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Prominent Authors Drag OpenAI to Court Over Copyright Infringement

Published September 22, 2023
9 months ago

A lawsuit has been filed by the Authors Guild in a New York federal court against OpenAI, implicating the AI firm in a controversy over copyright. The guild, which includes accomplished authors like John Grisham, Jonathan Franzen, George Saunders, Jodi Picoult, and 'Game Of Thrones' scribe George RR Martin, claims the AI firm has unlawfully trained its AI-based chatbot, ChatGPT on their intellectual property.

The renowned Microsoft-backed firm OpenAI, is among a handful of generative AI providers currently facing similar accusations. Litigation is also underway against companies like Meta Platforms and Stability AI over concerns regarding the data utilized to train their AI systems.

The suit, filed on Tuesday, adds names like Michael Connelly - author of 'The Lincoln Lawyer', along with lawyer-turned-novelists David Baldacci and Scott Turow to the aggrieved party. OpenAI, however, maintains that the data procured from the internet for training purposes falls under the fair use domain of US copyright law.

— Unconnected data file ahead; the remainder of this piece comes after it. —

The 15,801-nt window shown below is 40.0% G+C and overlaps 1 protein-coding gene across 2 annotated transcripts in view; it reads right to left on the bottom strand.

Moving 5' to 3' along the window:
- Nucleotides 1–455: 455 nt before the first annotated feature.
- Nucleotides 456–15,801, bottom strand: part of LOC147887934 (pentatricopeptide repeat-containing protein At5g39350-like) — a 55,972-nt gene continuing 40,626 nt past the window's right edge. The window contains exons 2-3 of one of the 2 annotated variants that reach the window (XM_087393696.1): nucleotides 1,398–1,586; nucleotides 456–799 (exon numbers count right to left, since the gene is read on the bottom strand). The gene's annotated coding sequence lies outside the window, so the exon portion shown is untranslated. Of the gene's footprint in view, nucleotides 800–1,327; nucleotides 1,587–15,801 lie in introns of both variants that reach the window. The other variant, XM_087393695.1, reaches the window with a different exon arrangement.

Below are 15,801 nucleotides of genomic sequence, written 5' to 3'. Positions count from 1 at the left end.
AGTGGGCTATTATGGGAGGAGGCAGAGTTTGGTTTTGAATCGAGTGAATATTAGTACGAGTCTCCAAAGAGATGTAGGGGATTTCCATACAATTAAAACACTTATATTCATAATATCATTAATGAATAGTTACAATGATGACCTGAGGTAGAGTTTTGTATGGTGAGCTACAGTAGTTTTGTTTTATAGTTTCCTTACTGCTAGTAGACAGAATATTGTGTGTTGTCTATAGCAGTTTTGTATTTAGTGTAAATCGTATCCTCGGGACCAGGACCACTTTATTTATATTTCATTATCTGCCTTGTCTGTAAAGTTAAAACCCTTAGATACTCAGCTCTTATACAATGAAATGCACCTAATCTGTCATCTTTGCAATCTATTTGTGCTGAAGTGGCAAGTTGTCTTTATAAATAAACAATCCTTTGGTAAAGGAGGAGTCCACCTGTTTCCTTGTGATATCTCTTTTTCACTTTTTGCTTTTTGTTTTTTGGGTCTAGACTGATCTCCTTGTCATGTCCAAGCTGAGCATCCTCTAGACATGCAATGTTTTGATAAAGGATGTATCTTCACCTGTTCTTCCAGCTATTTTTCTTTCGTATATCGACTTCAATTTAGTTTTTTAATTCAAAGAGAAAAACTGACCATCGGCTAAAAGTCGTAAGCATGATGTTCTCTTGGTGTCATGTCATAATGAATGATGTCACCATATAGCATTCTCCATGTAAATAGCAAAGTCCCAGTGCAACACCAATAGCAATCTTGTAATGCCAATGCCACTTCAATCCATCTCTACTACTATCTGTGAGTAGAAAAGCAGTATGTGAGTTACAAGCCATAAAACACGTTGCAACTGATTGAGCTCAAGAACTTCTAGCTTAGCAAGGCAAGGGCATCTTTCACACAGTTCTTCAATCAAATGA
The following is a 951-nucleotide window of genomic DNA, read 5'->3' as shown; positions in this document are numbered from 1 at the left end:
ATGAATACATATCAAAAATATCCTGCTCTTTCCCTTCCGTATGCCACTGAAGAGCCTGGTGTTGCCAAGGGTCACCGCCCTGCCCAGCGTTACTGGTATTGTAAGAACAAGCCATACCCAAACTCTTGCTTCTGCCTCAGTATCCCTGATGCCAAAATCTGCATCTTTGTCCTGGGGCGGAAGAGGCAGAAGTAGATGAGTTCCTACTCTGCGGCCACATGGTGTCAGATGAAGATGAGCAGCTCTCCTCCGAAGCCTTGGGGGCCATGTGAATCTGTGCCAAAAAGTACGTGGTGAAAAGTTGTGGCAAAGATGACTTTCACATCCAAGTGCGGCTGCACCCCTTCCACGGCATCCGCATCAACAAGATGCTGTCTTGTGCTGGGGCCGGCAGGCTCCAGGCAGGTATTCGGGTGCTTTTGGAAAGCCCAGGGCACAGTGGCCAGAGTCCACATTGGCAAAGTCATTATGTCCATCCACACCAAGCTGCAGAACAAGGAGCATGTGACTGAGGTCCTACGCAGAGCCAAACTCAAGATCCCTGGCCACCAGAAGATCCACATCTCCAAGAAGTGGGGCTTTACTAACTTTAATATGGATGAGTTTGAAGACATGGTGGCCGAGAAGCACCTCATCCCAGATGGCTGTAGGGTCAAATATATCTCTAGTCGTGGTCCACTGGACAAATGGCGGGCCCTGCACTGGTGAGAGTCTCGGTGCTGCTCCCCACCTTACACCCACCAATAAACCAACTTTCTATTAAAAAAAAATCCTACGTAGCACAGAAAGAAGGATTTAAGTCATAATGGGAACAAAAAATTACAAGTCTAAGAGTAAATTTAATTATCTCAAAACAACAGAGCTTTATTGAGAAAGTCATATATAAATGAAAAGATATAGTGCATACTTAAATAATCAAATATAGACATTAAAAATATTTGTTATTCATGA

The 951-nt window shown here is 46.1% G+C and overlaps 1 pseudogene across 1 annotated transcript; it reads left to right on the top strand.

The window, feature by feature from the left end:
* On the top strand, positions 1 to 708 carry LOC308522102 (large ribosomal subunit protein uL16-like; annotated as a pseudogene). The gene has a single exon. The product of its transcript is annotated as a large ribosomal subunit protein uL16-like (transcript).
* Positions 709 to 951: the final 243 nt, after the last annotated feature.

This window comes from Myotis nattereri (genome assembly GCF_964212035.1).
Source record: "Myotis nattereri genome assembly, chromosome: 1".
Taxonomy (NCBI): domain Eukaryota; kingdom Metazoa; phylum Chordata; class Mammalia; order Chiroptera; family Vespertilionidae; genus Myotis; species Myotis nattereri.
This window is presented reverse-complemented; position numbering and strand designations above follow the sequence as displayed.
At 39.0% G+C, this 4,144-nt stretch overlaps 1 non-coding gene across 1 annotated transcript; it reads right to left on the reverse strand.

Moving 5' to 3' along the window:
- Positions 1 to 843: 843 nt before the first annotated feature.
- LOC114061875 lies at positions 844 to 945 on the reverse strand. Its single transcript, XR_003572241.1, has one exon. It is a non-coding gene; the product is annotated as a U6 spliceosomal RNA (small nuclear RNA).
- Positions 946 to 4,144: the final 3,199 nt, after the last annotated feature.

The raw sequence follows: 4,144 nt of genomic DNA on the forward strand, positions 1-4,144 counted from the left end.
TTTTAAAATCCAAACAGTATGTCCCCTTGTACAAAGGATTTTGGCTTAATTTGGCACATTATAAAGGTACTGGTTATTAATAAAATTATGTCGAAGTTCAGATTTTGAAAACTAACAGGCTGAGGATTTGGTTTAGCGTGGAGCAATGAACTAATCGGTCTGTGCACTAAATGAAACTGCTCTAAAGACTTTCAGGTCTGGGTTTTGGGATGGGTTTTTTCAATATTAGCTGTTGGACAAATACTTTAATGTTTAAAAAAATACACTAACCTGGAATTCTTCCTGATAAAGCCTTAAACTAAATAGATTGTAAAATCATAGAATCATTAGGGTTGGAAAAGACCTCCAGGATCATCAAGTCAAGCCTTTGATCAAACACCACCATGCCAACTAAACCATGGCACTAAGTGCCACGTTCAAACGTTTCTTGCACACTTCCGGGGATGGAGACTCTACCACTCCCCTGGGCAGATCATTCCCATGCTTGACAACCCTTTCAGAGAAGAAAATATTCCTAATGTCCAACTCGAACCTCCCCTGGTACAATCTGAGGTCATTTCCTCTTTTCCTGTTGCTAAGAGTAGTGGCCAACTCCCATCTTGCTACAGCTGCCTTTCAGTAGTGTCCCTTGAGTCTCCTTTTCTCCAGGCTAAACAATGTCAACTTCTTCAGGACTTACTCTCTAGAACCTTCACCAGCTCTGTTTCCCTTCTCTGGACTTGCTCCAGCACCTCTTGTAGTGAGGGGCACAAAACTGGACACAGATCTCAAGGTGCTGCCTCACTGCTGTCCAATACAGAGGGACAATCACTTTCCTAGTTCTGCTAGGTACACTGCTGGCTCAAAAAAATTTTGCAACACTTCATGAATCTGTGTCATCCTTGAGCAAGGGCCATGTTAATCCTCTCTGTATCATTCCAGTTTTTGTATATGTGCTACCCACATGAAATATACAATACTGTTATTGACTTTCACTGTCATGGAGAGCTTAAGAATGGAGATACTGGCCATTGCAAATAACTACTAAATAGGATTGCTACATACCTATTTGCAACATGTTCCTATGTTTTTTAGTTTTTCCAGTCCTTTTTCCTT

In response to the lawsuit, OpenAI acknowledged the rights of authors, revealing ongoing dialogues with various creators globally, including those from the Authors Guild. CEO of the Authors Guild, Mary Rasenberger emphasized the importance of an author's control over the usage of their works by generative AI to safeguard our literary heritage.

The guild's legal action pinpoints the training datasets used by OpenAI to teach its language model to interact with humans, suggesting that it includes text from illegally downloaded books. The objection extended to the fact that ChatGPT could reproduce accurate summaries of the authors' works when prompted, indicating that their works were part of its memory bank. Increasing apprehensions about authors being superseded by systems like ChatGPT, able to generate low-quality ebooks, have also been voiced in the complaint.

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